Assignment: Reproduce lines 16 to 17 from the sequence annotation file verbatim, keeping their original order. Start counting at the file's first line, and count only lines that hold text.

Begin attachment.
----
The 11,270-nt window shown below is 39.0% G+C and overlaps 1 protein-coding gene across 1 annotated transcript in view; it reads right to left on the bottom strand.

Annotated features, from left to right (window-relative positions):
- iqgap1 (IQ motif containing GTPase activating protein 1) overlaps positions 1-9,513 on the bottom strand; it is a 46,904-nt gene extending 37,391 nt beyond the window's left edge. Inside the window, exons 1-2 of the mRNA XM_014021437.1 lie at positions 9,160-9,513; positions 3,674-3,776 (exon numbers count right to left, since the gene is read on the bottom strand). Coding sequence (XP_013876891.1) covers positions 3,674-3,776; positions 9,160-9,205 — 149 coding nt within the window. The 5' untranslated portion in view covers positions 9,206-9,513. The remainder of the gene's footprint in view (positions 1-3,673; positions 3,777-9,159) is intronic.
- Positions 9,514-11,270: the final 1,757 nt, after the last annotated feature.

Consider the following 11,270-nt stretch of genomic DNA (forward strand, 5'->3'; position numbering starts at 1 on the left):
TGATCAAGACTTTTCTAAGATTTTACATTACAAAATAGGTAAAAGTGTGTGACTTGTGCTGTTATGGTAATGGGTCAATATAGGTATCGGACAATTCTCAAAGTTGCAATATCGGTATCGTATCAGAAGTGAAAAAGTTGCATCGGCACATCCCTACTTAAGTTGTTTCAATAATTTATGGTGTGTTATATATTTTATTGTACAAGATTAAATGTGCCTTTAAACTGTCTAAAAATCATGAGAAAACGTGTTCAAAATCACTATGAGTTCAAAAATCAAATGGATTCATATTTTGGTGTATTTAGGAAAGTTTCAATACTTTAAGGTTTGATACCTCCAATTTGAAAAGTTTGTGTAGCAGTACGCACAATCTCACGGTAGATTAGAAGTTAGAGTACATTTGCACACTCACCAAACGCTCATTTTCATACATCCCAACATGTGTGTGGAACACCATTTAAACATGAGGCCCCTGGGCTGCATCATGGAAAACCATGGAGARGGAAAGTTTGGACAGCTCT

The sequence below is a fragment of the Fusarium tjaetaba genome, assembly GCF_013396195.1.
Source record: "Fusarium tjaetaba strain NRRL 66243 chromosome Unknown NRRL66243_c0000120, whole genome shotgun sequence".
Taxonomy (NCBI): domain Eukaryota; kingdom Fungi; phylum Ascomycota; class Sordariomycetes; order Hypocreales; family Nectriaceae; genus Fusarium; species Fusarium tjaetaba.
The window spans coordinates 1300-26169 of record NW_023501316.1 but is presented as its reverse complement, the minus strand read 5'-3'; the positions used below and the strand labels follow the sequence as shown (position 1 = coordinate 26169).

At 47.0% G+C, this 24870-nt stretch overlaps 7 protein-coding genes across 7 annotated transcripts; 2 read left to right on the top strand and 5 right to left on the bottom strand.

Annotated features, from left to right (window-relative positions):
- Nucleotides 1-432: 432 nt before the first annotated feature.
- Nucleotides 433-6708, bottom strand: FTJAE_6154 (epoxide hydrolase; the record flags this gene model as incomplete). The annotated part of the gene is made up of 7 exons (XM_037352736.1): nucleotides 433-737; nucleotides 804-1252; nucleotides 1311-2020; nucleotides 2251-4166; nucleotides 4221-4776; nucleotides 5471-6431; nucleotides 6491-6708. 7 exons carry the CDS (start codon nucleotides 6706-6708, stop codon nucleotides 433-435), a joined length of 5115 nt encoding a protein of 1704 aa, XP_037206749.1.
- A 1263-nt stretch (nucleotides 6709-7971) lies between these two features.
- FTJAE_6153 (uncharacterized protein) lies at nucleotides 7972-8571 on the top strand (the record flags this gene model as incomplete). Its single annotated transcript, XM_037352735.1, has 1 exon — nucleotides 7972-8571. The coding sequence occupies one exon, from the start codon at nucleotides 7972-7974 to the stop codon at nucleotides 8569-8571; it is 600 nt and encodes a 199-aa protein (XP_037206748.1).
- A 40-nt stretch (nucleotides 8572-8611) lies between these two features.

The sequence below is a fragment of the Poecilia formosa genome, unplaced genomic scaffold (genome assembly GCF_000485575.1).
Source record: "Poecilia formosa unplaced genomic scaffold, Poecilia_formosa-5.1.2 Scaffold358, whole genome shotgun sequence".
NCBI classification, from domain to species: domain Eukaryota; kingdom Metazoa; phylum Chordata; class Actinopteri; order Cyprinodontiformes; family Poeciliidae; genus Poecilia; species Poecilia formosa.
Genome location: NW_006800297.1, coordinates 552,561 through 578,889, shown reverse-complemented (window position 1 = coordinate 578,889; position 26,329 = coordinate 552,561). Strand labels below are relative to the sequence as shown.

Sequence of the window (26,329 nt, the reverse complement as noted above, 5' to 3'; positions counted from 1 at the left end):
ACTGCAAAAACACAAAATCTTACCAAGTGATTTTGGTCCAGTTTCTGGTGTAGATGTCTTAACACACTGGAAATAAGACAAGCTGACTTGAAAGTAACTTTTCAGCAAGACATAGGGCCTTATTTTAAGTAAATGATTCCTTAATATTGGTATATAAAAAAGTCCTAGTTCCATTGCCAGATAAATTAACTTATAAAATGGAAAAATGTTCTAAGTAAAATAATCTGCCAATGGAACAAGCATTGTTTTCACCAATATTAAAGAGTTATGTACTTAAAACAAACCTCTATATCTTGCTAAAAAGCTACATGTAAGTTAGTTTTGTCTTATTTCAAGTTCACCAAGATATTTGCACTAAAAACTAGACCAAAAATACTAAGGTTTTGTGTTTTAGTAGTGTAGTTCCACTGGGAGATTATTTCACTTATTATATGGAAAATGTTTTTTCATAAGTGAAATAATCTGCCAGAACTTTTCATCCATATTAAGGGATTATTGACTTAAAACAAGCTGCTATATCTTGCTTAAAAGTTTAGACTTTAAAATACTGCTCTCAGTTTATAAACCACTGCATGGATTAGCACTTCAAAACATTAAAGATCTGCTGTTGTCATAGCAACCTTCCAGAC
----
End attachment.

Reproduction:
- FTJAE_6153 (uncharacterized protein) lies at nucleotides 7972-8571 on the top strand (the record flags this gene model as incomplete). Its single annotated transcript, XM_037352735.1, has 1 exon — nucleotides 7972-8571. The coding sequence occupies one exon, from the start codon at nucleotides 7972-7974 to the stop codon at nucleotides 8569-8571; it is 600 nt and encodes a 199-aa protein (XP_037206748.1).
- A 40-nt stretch (nucleotides 8572-8611) lies between these two features.